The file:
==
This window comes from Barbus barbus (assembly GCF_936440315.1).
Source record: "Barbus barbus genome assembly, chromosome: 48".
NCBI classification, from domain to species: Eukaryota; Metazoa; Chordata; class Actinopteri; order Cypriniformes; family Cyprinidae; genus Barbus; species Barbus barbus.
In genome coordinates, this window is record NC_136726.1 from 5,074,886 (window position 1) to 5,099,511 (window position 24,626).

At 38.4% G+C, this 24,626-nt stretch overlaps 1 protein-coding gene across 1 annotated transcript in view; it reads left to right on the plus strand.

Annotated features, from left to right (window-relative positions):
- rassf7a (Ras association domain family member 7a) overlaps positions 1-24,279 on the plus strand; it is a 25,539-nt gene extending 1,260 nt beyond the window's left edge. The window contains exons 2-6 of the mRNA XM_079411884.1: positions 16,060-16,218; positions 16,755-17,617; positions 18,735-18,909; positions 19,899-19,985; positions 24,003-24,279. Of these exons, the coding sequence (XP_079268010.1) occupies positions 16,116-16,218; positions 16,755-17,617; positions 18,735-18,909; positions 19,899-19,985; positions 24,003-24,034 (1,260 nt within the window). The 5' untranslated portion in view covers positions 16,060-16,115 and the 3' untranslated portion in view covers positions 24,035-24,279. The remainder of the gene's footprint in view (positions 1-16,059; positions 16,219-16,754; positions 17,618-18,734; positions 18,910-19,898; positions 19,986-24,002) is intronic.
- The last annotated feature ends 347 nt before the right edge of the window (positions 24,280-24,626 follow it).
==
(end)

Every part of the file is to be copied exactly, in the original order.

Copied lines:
This window comes from Barbus barbus (assembly GCF_936440315.1).
Source record: "Barbus barbus genome assembly, chromosome: 48".
NCBI classification, from domain to species: Eukaryota; Metazoa; Chordata; class Actinopteri; order Cypriniformes; family Cyprinidae; genus Barbus; species Barbus barbus.
In genome coordinates, this window is record NC_136726.1 from 5,074,886 (window position 1) to 5,099,511 (window position 24,626).

At 38.4% G+C, this 24,626-nt stretch overlaps 1 protein-coding gene across 1 annotated transcript in view; it reads left to right on the plus strand.

Annotated features, from left to right (window-relative positions):
- rassf7a (Ras association domain family member 7a) overlaps positions 1-24,279 on the plus strand; it is a 25,539-nt gene extending 1,260 nt beyond the window's left edge. The window contains exons 2-6 of the mRNA XM_079411884.1: positions 16,060-16,218; positions 16,755-17,617; positions 18,735-18,909; positions 19,899-19,985; positions 24,003-24,279. Of these exons, the coding sequence (XP_079268010.1) occupies positions 16,116-16,218; positions 16,755-17,617; positions 18,735-18,909; positions 19,899-19,985; positions 24,003-24,034 (1,260 nt within the window). The 5' untranslated portion in view covers positions 16,060-16,115 and the 3' untranslated portion in view covers positions 24,035-24,279. The remainder of the gene's footprint in view (positions 1-16,059; positions 16,219-16,754; positions 17,618-18,734; positions 18,910-19,898; positions 19,986-24,002) is intronic.
- The last annotated feature ends 347 nt before the right edge of the window (positions 24,280-24,626 follow it).